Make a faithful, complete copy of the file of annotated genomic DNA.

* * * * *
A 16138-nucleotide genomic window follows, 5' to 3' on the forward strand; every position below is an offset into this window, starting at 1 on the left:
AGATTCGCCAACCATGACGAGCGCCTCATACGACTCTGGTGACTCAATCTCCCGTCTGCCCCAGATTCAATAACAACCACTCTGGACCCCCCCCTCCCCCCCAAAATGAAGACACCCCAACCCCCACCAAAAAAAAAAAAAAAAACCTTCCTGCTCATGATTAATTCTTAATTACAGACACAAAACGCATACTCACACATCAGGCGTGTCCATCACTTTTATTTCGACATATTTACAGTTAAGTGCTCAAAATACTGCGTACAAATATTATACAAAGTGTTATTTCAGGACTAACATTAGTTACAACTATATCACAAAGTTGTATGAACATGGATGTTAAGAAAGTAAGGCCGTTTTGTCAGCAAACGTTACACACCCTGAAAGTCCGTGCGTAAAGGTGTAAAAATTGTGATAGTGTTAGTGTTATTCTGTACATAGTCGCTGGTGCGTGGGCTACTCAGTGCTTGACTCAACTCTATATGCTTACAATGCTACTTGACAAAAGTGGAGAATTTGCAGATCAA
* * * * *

A 16138-nucleotide genomic window follows, 5' to 3' on the forward strand; every position below is an offset into this window, starting at 1 on the left:
AGATTCGCCAACCATGACGAGCGCCTCATACGACTCTGGTGACTCAATCTCCCGTCTGCCCCAGATTCAATAACAACCACTCTGGACCCCCCCCTCCCCCCCAAAATGAAGACACCCCAACCCCCACCAAAAAAAAAAAAAAAAACCTTCCTGCTCATGATTAATTCTTAATTACAGACACAAAACGCATACTCACACATCAGGCGTGTCCATCACTTTTATTTCGACATATTTACAGTTAAGTGCTCAAAATACTGCGTACAAATATTATACAAAGTGTTATTTCAGGACTAACATTAGTTACAACTATATCACAAAGTTGTATGAACATGGATGTTAAGAAAGTAAGGCCGTTTTGTCAGCAAACGTTACACACCCTGAAAGTCCGTGCGTAAAGGTGTAAAAATTGTGATAGTGTTAGTGTTATTCTGTACATAGTCGCTGGTGCGTGGGCTACTCAGTGCTTGACTCAACTCTATATGCTTACAATGCTACTTGACAAAAGTGGAGAATTTGCAGATCAA